It’s a sunny day, so I’m out of here for now. Too much time in front of a screen certainly ain’t healthy!

  • kushibo
    10:46 pm on April 27th, 2012 22

    KB (#20), thanks for the link. At the risk of annoying you, I would like to point out a pet peeve of mine in that dog meat restaurants are not literally on every corner of South Korean cities. ;-) In fact, I’d have to travel quite a few blocks in my central Seoul neighborhood to find one.

    And regarding #21, Tom is not a woe-is-me victimized Korean. He’s a sh¡t-be-stirring Beijing agitprop who has little clue about what typical South Korean consumers actually do, even if I do generally agree with him on his criticisms of the US beef industry.

    And it’s true that young Koreans love sweet stuff and fatty stuff, but that doesn’t really explain the cancer, overweight, diabetes, etc., of their older counterparts who were kids in the 1970s or earlier.

  • Dreamboat Annie
    1:59 am on April 28th, 2012 23

    Wow, the over reaction we all expected has come to fruition. US beef is exported all over the world but only Koreans fall for this line of bull.

    BTW, everyone in Korea KNOWS that the leftist media is full of chit but does anyone EVER challenge them on their “reporting”??

  • kushibo
    2:48 am on April 28th, 2012 24

    Not quite, Dreamboat Annie. First off, South Korea hasn’t banned American beef (yet). If it did, it would join Indonesia, which has halted imports due to this Mad Cow case.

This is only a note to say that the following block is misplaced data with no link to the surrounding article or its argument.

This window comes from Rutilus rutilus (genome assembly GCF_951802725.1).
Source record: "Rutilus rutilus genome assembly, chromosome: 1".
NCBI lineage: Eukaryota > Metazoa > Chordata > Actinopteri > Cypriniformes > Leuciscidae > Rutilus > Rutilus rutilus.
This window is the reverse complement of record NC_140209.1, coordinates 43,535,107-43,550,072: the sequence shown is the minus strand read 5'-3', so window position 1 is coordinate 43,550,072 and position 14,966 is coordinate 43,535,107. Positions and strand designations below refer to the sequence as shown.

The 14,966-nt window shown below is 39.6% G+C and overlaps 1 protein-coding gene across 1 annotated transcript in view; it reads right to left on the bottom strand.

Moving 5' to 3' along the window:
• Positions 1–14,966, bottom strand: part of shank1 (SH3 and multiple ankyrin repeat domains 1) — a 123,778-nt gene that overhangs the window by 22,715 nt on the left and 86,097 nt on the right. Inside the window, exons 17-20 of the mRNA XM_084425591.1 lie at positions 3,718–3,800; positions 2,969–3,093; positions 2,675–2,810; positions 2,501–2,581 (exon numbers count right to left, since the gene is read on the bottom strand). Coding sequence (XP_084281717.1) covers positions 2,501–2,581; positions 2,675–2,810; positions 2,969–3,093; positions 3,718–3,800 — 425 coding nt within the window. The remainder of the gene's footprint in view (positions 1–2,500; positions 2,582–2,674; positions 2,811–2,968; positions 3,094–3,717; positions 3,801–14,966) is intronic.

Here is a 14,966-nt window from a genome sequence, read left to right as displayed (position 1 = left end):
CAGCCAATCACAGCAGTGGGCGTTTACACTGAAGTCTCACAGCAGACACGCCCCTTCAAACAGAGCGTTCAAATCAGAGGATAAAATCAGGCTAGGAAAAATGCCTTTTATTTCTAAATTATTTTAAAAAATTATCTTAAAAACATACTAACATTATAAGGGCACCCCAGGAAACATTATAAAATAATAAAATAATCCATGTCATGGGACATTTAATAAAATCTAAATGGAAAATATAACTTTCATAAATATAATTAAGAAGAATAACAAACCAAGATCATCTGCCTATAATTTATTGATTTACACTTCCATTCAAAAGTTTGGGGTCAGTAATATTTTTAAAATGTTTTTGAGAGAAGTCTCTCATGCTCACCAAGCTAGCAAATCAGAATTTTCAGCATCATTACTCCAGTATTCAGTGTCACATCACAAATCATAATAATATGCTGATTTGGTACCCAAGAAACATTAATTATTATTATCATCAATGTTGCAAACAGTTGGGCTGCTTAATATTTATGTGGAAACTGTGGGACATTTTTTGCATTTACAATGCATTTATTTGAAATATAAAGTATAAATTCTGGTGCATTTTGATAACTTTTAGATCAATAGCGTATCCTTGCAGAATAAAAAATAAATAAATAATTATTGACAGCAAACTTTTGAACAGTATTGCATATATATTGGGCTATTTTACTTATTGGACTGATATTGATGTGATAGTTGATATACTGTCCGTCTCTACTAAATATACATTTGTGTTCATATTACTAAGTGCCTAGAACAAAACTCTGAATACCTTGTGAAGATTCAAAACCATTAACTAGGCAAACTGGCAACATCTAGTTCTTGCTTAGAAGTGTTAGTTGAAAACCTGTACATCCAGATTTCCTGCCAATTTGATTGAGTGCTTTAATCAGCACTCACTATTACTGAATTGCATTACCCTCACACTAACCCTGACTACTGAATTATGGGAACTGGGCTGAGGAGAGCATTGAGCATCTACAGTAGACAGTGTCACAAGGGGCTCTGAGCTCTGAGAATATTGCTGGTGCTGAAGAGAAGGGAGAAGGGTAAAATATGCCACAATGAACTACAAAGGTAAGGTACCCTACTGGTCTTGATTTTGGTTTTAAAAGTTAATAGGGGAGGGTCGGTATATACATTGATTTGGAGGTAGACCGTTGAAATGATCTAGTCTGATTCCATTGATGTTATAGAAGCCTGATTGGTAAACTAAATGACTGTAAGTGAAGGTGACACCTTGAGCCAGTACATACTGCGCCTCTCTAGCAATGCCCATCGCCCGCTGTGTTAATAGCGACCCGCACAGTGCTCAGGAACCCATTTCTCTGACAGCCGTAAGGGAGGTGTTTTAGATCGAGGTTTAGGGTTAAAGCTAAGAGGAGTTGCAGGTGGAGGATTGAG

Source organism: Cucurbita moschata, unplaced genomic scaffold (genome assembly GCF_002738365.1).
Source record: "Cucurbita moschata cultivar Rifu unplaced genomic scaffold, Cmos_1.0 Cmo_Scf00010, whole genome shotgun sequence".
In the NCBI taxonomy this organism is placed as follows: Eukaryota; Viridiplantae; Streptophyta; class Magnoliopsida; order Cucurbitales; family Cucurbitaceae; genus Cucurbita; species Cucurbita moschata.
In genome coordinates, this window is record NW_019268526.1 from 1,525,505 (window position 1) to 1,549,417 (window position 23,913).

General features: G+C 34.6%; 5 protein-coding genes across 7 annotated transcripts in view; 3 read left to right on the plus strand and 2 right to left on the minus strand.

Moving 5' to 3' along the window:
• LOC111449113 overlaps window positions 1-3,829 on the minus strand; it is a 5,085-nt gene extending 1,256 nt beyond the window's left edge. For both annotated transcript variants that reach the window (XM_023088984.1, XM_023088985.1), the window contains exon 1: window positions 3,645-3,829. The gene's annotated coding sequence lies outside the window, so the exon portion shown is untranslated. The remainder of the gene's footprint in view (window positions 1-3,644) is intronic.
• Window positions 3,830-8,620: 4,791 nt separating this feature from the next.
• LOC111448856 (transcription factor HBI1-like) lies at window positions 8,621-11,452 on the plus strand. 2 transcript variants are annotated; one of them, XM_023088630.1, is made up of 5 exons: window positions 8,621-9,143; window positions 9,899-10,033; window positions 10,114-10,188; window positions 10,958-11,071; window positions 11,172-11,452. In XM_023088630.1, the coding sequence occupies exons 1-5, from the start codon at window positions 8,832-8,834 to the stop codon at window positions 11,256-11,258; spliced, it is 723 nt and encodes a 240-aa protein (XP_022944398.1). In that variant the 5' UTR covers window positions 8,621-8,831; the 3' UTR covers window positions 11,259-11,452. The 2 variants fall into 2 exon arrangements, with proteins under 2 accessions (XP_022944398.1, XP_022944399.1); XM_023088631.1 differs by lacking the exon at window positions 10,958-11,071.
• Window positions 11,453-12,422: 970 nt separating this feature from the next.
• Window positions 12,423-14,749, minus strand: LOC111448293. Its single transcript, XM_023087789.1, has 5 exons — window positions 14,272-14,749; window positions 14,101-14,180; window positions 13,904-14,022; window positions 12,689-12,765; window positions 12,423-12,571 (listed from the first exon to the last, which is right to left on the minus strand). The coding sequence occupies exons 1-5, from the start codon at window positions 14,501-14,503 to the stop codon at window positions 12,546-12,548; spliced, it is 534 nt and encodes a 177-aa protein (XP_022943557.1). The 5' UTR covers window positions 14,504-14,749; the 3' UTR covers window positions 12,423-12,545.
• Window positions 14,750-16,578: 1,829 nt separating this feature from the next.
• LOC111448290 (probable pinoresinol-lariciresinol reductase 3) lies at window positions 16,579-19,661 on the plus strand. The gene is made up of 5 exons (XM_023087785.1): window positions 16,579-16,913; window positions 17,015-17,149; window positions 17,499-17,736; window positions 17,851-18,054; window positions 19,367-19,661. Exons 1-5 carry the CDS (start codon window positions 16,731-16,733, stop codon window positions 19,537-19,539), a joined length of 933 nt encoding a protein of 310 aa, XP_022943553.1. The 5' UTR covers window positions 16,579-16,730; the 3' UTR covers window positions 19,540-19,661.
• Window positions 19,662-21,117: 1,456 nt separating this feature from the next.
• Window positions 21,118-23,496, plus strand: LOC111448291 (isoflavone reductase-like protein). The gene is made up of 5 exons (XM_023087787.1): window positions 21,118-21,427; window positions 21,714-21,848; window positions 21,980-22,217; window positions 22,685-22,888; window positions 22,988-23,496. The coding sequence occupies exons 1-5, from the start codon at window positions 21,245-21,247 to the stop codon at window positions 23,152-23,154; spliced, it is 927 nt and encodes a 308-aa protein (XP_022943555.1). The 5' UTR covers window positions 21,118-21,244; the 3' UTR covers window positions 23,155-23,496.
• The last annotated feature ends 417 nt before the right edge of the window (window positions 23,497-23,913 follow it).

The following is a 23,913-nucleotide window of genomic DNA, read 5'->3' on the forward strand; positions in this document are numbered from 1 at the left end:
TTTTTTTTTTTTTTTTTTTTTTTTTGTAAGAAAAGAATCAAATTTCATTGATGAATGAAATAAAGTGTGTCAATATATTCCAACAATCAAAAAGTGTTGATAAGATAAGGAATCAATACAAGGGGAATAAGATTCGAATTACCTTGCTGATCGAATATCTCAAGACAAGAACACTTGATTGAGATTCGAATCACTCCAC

Second, almost the same thing is happening in Taiwan, with the clamor to ban American beef becoming a political issue that separates would-be presidential contenders from the actions of their government.

    Japan, meanwhile, still squeamishly maintains strong restrictions on American beef that stem from the Mad Cow case in 2003.

    Far from being a case of “only Koreans fall for this line of bull,” it’s an Asia-wide thing, although I’m not so sure it’s “bull.” The case can easily be made that the American consumers are sheeple when it comes to buying bull about cows.

  • Tom
    4:14 am on April 28th, 2012 25

    Thailand has just banned the US infected dirty beef, and New Zealand is mulling over the banning as well.

    That’s funny. That’s absolutely hilarious.

    I guess despite what the American propaganda machine is touting, Korea isn’t the only one concerned with the spreading Mad Cow disease in American population.

    :lol:

  • kushibo
    4:21 am on April 28th, 2012 26

    Tom, the South Koreans got to them. ROK govt and NGOs are tackling this the way East Sea evangelism is handled: get each country on board one by one. :razz:

  • 코리
    7:02 am on April 28th, 2012 27